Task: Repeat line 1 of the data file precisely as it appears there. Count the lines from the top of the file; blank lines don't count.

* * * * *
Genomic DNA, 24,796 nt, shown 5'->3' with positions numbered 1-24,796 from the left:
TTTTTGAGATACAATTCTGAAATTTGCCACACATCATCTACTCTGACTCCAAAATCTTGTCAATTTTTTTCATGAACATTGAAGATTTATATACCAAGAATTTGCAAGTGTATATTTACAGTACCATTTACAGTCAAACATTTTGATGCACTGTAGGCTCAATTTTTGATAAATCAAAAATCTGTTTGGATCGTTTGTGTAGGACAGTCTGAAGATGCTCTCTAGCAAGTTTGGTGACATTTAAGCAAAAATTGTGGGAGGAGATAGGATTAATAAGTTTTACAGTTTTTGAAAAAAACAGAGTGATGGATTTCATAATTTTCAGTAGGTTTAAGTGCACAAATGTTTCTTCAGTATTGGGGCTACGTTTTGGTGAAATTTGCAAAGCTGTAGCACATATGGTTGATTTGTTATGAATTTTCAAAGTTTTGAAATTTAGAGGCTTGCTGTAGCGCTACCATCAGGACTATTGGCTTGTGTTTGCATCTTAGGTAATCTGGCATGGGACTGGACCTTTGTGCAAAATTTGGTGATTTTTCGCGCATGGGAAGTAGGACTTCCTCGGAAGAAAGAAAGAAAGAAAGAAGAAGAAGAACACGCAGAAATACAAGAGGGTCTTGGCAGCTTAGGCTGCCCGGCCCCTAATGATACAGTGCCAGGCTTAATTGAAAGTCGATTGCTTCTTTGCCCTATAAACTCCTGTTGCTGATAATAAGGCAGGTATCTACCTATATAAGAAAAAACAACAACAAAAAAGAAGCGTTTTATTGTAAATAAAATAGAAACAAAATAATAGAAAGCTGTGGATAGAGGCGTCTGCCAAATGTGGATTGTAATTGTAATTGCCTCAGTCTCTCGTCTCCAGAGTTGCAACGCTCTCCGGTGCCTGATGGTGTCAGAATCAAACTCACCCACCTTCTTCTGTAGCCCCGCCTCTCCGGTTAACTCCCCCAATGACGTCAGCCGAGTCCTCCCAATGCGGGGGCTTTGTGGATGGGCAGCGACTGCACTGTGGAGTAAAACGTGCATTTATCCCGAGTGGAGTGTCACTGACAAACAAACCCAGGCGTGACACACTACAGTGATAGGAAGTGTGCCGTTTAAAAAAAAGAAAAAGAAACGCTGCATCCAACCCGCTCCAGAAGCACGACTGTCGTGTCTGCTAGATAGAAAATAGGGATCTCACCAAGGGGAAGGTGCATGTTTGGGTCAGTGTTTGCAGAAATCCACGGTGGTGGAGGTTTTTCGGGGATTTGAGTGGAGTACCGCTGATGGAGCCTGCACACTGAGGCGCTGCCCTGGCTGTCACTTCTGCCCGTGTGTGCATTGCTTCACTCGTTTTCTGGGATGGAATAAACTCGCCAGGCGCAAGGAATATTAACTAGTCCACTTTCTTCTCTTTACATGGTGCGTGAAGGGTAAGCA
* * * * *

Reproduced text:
Genomic DNA, 24,796 nt, shown 5'->3' with positions numbered 1-24,796 from the left: